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Ed Markey, Alexandria Ocasio-Cortez sponsor ‘Green New Deal’ plan

Representative Alexandria Ocasio-Cortez, with Senator Ed Markey at her side (right), announced “Green New Deal” legislation to promote clean energy programs in Washington, D.C., Thursday.SAUL LOEB/AFP/Getty Images/AFP/Getty Images

Massachusetts Senator Edward J. Markey, a grizzled veteran of environmental battles facing reelection in 2020, on Thursday joined with Representative Alexandria Ocasio-Cortez of New York, the freshman Democratic superstar, to introduce the “Green New Deal,” an ambitious plan to combat climate change and radically transform the American economy.

The intergenerational partnership between Markey, a 72-year-old who was first elected to Congress in 1976, and Ocasio-Cortez, a 29-year-old leader of the young progressive vanguard, could help the senator advance one of his top priorities while burnishing his credentials with millennial activists who have become a powerful force in Democratic politics.

Often overshadowed by the senior US senator from Massachusetts, Elizabeth Warren, Markey has been considered vulnerable to a primary challenge by an insurgent Democrat like Ocasio-Cortez, such as US Representative Ayanna Pressley of Massachusetts, both of whom harnessed the energy of young voters, women, and people of color to knock off older, white, male 10-term incumbents last year.

“One of the few people who can really compete with Donald Trump’s megaphone is AOC, and that’s a real opportunity for those who are ready to partner in good faith,” said Alex Goldstein, a Democratic strategist who helped Pressley unseat Representative Michael Capuano last September. “The combination of his life’s work on this issue and her ability to center bold ideas in the national discourse makes it potent.”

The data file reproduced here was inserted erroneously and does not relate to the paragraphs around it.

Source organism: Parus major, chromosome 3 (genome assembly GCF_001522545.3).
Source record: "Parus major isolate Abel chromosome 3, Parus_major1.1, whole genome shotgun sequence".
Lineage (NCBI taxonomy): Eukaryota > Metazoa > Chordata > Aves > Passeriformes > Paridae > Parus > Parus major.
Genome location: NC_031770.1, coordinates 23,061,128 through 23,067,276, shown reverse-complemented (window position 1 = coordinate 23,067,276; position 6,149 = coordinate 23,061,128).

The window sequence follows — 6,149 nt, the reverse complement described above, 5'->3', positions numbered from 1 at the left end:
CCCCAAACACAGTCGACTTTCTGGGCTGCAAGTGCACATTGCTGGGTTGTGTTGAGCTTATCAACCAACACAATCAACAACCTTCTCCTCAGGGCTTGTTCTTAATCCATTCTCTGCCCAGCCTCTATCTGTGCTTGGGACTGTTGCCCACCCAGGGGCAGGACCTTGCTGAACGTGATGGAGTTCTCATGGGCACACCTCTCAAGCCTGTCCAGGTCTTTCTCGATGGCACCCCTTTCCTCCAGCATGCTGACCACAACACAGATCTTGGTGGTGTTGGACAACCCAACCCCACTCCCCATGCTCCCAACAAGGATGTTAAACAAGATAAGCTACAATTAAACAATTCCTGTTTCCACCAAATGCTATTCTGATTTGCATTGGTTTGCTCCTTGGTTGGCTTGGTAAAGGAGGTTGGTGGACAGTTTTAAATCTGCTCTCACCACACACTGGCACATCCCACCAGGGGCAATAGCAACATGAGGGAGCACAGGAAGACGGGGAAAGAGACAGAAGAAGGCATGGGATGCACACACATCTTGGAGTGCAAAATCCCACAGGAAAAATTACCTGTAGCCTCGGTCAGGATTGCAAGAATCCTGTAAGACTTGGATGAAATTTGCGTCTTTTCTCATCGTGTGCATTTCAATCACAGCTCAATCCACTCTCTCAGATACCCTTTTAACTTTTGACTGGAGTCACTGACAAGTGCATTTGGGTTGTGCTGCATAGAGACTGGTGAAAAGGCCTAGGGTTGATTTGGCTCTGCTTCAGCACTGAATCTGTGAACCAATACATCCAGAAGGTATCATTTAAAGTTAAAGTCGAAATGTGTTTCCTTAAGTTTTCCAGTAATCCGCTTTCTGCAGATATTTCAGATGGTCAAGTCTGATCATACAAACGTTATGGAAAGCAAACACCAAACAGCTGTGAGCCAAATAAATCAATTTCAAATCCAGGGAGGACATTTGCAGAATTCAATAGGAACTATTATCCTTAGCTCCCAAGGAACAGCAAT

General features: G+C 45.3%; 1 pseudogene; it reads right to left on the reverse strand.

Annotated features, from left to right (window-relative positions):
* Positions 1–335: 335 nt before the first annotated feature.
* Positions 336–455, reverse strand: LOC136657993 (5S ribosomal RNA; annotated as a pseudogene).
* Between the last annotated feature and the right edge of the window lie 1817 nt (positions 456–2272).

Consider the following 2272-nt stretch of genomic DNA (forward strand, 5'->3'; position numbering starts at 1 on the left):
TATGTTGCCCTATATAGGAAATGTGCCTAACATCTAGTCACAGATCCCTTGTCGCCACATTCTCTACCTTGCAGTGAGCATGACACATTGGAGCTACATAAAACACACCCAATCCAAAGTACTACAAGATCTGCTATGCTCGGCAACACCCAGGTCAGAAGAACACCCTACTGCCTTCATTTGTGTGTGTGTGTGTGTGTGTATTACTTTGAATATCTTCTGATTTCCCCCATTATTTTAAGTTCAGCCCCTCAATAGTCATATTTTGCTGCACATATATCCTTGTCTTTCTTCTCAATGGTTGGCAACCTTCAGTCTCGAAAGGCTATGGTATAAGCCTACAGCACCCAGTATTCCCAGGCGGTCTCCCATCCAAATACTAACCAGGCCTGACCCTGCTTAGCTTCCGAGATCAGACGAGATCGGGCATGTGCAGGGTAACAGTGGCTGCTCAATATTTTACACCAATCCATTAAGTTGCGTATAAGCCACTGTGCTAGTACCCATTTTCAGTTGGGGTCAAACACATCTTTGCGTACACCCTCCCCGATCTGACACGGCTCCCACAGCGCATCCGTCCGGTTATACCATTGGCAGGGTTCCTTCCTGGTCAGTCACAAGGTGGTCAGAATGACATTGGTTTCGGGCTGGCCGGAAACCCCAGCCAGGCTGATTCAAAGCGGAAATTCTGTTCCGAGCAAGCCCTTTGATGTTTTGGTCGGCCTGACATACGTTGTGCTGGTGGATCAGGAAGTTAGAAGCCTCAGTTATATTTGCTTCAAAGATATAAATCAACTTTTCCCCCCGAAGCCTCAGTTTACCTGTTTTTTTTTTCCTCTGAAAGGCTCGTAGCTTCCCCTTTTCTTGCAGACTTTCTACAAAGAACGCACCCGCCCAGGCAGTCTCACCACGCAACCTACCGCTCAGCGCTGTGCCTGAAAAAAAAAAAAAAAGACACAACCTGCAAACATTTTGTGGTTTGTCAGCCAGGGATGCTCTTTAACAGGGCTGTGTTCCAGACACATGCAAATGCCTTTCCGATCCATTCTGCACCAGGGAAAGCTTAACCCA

At a joint press conference Thursday, Markey introduced Ocasio-Cortez as his “fantastic partner,” cementing a relationship that formed just last month over a two-hour lunch in the Capitol. The senator said that, despite the long odds the Green New Deal faces in Congress, he is encouraged by the growing movement of young activists who have been pushing for dramatic action to combat climate change.

“The green generation has risen up and they are saying they want this issue solved,” Markey said at the press conference in Washington.


Ocasio-Cortez, as the youngest woman ever elected to the House, has been helping to mobilize that generation, often upsetting the Democratic old guard.

In November, she gained national attention when she joined young activists who staged a sit-in outside Nancy Pelosi’s office to demand action on climate change. The protest was organized by two young progressive groups, Justice Democrats and the Sunrise Movement, whose 25-year-old cofounder, Varshini Prakash, was Markey’s guest at the State of the Union speech on Tuesday.

Ocasio-Cortez said the movement against climate change has reached “a major watershed moment” as more Americans demand action.

“We need to save ourselves, and we can save the rest of the world with us,” she said.